I thought it might be time for a good news story. I am a huge fan of 37signals, and particularly their project management app – Basecamp. I’ve now introduced it into three separate companies, and it just works. (Anecdotally, I also trialled Huddle on a project, which didn’t work, despite offering more functionality, as it just wasn’t simple enough. Don’t underestimate how much work goes into making things look easy – just ask Apple. Or read this – when did you last work for a company who took this much care when revisiting an existing feature? It worked – I’ve upgraded. Twice.)
Anyway, one of the major bugbears with Basecamp, and the forums are littered with complaints about this, is the data backup feature. You can download all of your content from Basecamp, in HTML or XML format, however, this does not include files uploaded to the site. Which, if our usage is at all indicative, makes the service almost useless, as almost every message thread has a file attachment, as do many of the comments. This is clearly deliberate, but it’s not clear whether this is encourage client lock-in (bad idea), or to reduce their Amazon S3 charges (which makes sense). If everyone decided to backup everything daily that could cause some bandwidth charging issues, although you wouldn’t have thought it would be that hard to design some kind of automated backup policy that restricted their exposure?
In idle moments I’ve thought it must be possible to parse the Files section and download every file, but it always seemed very fiddly, and besides, how would it work – a desktop app, downloading everything locally?
So, this morning, whilst wandering through the 37signals site looking for Basecamp extensions (for something else that’s been on my mind recently), I came across these guys - http://www.centripetalsoftware.com/ – an online service offering Basecamp backups, including all files, and Writeboards.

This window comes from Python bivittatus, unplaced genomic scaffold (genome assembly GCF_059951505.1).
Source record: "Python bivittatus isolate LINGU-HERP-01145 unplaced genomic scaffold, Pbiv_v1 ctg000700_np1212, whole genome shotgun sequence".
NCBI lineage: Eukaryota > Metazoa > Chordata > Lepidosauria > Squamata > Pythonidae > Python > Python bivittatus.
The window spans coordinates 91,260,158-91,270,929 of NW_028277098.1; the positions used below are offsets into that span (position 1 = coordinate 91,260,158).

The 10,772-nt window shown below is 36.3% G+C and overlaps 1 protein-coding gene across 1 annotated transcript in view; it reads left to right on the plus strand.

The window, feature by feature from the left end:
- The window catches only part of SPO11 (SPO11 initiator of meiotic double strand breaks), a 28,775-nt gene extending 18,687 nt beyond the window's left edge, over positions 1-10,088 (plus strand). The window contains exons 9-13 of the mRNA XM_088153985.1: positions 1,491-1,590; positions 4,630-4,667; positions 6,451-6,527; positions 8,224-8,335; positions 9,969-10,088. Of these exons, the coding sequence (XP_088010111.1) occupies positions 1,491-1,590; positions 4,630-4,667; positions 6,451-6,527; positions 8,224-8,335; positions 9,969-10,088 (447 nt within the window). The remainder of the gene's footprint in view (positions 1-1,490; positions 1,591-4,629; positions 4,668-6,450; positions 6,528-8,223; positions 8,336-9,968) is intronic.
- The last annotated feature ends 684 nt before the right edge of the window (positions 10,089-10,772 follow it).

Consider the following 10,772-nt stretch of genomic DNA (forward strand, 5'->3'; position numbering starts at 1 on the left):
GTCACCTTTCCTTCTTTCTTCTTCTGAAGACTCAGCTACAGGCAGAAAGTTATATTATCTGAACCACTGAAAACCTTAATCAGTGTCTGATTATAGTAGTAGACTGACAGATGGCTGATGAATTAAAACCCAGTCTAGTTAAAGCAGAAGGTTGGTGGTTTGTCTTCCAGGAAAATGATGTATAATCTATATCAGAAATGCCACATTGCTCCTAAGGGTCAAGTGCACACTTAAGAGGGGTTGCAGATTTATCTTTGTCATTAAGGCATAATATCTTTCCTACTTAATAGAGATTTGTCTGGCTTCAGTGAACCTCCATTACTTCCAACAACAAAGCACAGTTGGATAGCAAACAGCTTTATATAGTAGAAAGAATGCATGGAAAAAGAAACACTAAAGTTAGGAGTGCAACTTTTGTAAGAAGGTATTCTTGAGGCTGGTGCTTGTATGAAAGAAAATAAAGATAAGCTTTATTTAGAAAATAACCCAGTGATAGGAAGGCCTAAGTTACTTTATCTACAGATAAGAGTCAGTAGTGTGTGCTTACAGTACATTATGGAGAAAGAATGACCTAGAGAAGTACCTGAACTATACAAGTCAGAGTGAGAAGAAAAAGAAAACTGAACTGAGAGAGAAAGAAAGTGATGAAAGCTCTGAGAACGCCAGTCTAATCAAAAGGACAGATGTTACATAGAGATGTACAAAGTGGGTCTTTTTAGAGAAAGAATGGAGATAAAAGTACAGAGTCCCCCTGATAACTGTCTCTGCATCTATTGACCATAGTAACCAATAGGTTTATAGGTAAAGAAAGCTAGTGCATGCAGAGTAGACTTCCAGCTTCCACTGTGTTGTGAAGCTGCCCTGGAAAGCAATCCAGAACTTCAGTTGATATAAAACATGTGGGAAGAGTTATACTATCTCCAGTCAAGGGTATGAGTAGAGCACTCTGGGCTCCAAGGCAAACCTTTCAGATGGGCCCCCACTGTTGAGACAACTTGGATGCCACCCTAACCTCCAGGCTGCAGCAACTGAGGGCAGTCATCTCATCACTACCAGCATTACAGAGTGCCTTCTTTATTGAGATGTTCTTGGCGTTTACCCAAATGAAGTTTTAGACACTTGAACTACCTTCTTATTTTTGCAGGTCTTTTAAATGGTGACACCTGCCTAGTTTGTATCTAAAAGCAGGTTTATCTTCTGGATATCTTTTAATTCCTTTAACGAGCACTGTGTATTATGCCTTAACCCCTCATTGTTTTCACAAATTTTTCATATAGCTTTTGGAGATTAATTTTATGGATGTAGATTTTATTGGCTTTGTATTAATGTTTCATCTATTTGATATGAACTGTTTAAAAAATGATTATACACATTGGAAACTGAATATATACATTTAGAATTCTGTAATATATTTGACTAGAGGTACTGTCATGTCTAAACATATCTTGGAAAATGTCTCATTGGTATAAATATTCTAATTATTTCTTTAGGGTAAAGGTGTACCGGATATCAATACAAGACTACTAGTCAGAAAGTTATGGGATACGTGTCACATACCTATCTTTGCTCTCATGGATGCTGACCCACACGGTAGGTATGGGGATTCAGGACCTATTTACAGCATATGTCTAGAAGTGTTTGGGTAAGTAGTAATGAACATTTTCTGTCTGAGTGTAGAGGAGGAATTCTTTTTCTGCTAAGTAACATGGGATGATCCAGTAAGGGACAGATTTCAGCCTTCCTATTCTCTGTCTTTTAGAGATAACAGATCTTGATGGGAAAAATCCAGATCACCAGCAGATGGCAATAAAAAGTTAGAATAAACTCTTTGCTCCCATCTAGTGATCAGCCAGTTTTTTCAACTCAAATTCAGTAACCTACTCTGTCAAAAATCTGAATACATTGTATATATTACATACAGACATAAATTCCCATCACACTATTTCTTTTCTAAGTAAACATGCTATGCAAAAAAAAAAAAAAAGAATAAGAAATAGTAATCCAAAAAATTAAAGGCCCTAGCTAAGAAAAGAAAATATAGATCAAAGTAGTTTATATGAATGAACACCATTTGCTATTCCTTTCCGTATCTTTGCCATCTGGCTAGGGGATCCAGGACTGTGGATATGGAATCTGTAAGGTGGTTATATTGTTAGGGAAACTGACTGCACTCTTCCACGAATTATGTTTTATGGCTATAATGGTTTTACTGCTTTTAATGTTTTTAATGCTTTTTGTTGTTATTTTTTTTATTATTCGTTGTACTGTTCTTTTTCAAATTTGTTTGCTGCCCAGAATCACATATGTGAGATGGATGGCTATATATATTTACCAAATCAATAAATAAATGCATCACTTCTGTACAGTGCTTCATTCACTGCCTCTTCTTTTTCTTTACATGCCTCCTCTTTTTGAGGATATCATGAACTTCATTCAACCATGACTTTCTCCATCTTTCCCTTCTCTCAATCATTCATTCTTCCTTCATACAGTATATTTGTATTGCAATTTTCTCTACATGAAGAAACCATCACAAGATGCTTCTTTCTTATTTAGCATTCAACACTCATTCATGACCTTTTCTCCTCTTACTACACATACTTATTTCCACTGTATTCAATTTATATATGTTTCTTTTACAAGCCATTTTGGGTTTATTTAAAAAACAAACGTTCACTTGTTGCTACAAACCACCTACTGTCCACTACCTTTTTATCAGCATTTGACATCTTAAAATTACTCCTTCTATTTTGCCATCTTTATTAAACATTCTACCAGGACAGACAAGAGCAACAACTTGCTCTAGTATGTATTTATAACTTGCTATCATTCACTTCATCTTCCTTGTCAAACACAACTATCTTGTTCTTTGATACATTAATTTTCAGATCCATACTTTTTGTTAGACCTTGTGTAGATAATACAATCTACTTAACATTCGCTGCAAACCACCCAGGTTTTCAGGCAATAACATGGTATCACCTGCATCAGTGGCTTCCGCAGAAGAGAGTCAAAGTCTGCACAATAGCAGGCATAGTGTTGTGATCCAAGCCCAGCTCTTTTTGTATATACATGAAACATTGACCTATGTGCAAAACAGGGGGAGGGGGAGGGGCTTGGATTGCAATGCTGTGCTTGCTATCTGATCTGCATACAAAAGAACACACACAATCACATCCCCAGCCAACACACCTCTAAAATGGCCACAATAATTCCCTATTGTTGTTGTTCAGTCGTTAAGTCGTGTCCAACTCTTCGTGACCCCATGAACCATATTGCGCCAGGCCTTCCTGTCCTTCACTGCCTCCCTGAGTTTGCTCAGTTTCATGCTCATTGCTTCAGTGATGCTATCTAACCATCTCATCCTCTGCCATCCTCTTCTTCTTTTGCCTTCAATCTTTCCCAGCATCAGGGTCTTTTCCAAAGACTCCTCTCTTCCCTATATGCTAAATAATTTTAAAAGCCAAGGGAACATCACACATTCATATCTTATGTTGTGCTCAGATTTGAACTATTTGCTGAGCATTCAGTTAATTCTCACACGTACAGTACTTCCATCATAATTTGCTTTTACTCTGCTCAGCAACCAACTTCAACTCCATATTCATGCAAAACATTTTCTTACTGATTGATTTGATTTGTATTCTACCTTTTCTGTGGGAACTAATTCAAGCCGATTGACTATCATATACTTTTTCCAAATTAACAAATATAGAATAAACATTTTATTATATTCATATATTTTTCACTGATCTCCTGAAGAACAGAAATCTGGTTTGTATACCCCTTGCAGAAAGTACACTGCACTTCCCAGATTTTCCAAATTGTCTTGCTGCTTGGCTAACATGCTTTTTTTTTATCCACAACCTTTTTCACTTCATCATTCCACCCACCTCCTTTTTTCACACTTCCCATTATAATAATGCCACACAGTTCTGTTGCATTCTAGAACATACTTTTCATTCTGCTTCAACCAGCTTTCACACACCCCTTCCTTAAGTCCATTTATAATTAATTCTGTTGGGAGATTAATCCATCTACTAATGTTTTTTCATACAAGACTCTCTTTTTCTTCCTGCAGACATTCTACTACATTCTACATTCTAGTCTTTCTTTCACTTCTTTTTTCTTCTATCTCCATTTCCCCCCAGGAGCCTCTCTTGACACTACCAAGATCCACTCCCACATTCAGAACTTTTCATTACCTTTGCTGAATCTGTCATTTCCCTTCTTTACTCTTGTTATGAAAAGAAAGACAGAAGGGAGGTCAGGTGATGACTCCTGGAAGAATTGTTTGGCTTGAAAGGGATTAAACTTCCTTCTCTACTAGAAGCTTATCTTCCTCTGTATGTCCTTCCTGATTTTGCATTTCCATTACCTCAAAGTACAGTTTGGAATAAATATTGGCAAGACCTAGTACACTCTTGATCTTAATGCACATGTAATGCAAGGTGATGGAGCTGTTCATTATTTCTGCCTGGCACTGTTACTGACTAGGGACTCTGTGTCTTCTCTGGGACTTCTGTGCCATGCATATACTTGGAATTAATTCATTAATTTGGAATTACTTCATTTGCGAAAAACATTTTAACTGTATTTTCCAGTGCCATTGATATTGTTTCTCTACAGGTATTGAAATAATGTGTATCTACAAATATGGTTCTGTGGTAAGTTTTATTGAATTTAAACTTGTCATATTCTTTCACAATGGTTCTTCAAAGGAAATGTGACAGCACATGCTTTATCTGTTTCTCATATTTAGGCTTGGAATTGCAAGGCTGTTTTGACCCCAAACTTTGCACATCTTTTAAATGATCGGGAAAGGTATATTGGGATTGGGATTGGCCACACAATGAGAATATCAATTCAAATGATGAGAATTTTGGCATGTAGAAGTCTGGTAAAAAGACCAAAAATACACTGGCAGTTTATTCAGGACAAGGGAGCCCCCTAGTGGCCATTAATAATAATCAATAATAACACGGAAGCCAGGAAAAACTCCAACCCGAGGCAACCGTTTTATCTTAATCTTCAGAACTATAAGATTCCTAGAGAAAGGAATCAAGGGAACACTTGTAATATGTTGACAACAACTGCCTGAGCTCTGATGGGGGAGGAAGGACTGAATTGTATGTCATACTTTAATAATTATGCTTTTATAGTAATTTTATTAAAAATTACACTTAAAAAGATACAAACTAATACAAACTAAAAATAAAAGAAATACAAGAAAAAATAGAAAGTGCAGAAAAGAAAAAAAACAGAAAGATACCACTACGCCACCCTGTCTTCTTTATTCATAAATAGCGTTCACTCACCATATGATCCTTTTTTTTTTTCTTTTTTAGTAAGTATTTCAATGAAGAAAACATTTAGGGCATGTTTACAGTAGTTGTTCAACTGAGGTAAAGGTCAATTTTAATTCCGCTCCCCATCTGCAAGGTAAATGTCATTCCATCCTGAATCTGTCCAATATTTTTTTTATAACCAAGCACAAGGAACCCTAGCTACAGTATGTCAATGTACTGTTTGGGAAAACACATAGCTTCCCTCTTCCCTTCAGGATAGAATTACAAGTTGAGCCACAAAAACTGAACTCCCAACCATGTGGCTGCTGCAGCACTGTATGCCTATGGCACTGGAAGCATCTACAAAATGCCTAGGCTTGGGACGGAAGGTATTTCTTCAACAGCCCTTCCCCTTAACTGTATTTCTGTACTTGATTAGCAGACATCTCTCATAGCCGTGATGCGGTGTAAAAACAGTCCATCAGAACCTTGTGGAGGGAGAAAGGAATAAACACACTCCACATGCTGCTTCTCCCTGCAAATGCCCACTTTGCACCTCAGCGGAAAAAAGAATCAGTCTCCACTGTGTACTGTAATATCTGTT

I signed up for the free trial, and went through the registration process during which you’re prompted for a Dropbox account – which is the genius behind this*. In essence it operates like any corporate backup – you set up jobs, and they run on a schedule in the background. Before you know it your Dropbox icon is whirring away in the task bar and the files are downloaded to your local computer (and of course to your Dropbox account).
I then got an email (automated I presume, but you never know) from the founder detailing the job status, and asking for feedback. So, Mike, here it is – it’s a fantastic service, and a must-buy for anyone who depends on Basecamp.
Taking a closer look at the website (here it is again - http://www.centripetalsoftware.com/) they seem to be aiming to broaden their service to offer a similar service for other “cloud” based applications – and good luck to them I say. It’s a simple idea, well executed, and you can’t ask for much more than that. (Except perhaps a bi-directional sync between Basecamp and Dropbox – save a file to Dropbox, see it appear in Basecamp, with versioning. Thanks Mike.)
* You can backup to an FTP server, if that’s your thing.
(BTW – 37signals new book – Rework – is out March 9th.)